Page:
WASHINGTON — President-elect Barack Obama’s selection of former Senator Tom Daschle for secretary of health and human services posed new questions on Wednesday about how broadly the new administration would apply Mr. Obama’s campaign promises to limit potential conflicts of interest among his appointees.
At issue is Mr. Daschle’s work since leaving the Senate four years ago as a board member of the Mayo Clinic and a highly paid adviser to health care clients at the law and lobbying firm Alston & Bird.
In a detailed list of campaign promises, Mr. Obama pledged that “no political appointees in an Obama administration will be permitted to work on regulations or contracts directly and substantially related to their prior employer for two years.”
Although Mr. Daschle’s work might not preclude his appointment, it could raise the possibility that the administration could require him to recuse himself from any matter related to either the Mayo Clinic or some of the clients he advised at Alston & Bird — a potentially broad swath of the health secretary’s portfolio.
No presidential administration has sought to extend its conflict-of-interest policies to previous employers as Mr. Obama has pledged to do, earning high marks from government ethics groups. Mr. Daschle’s selection reflects a clash, widely predicted by Washington lawyers and lobbyists, between Mr. Obama’s unusually sweeping self-imposed ethics rules and his desire to recruit experienced policy hands.
It is standard practice in Washington for seasoned officials like Mr. Daschle to spend their years out of power making money for private influence-seekers, returning to office with a potentially complicated set of loyalties. But eliminating anyone who has done that could decimate the pool of potential appointees.
“If you are not on the inside, you are on the outside trying to influence what you used to do on the inside,” said Peter Metzger, vice chairman of the executive search firm CT Partners in Washington. “That is the game — you are doing it one way or the other.”
Stephanie Cutter, a spokeswoman for the Obama presidential transition office, said the nascent administration was still working out a way to structure its ethics rules, adding, “They will meet every commitment made during the campaign.”
Noting that Mr. Daschle’s appointment had not yet been announced, Ms. Cutter said, “If he is asked to serve in the Obama administration, he will represent the interests of the president-elect and not his former clients.”
As for Mr. Daschle’s role in the transition, she said he would recuse himself from any conflicts of interest.
A spokeswoman for Alston & Bird declined to disclose which of the firm’s health care industry clients Mr. Daschle had advised; the firm represents dozens of such concerns including pharmaceutical companies, health care providers, and trade groups for nurses and nursing homes.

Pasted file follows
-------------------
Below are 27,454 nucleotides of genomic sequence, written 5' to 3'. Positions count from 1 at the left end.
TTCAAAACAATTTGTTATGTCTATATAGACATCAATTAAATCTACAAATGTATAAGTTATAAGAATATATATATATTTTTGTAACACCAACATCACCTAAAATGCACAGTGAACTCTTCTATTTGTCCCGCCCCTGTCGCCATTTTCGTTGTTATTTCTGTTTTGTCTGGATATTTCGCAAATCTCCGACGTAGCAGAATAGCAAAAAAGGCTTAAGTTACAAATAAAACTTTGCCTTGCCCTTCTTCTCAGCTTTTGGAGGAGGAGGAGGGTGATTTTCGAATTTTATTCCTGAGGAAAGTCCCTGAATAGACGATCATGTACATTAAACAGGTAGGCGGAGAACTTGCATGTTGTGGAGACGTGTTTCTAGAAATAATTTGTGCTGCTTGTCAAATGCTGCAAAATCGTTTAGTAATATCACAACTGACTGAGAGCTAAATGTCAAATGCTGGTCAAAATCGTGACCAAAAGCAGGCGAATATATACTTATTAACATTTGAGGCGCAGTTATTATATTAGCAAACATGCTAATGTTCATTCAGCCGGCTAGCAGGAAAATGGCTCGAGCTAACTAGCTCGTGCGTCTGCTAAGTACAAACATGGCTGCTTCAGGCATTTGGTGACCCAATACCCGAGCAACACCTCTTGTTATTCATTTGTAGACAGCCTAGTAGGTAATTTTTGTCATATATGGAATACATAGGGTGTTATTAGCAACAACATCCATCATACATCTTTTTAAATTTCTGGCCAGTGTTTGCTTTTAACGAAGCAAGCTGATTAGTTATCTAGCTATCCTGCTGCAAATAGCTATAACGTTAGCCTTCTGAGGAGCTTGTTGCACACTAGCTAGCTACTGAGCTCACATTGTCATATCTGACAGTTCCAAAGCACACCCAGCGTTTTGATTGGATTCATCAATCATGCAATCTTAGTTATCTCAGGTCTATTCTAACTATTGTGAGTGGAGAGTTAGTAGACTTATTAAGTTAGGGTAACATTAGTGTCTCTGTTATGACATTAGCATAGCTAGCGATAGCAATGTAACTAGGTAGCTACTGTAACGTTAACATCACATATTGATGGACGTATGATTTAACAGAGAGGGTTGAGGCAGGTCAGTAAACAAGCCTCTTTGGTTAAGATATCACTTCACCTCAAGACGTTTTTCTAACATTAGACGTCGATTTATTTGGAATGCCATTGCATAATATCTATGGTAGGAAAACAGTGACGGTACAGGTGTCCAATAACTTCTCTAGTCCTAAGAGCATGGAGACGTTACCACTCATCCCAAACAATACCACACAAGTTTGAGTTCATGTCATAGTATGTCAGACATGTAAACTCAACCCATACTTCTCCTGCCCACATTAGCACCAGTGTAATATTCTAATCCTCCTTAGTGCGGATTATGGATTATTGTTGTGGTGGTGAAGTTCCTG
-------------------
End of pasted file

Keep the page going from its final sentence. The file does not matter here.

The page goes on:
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Although not a registered lobbyist, Mr. Daschle, a South Dakota Democrat who was party leader in the Senate, provides strategic advice to the firm’s clients about how to influence government policy or actions. The firm’s Web site declares, “Our health care legislative and policy team has the significant advantage of including two former U.S. Senate majority leaders — Senators Bob Dole and Tom Daschle — both resident in our Washington office and champions of many health care issues in their Senate Finance Committee and leadership roles.”
As examples of the firm’s achievements the Web site lists matters involving Medicare and Medicaid reimbursements, approvals of federally regulated drugs and medical products, fraud investigations, medical waste disposal, privacy and other compliance issues.
The Mayo Clinic, where Mr. Daschle is on the board, is itself a major health care provider, research institution, and recipient of grants from the National Institutes of Health .
Mr. Daschle’s wife, Linda Daschle, is a prominent lobbyist for aerospace and military concerns. She does not, however, represent any health care clients. Nor did Mr. Obama make specific campaign promises related to the occupation of a spouse.
Video: Red flags If Mr. Daschle is required to recuse himself from certain areas involving his former clients or corporate affiliations, other Obama campaign pledges might require the administration to disclose the areas of recusal.
Mr. Obama promised a Web site “including records of waivers from conflicts-of-interest that are requested and granted, personal financial statements of appointees and the career histories of senior executive branch staff who enter and leave public service.”
This article, Obama’s Pick of Daschle May Test Conflict-of-Interest Pledge, first appeared in The New York Times.
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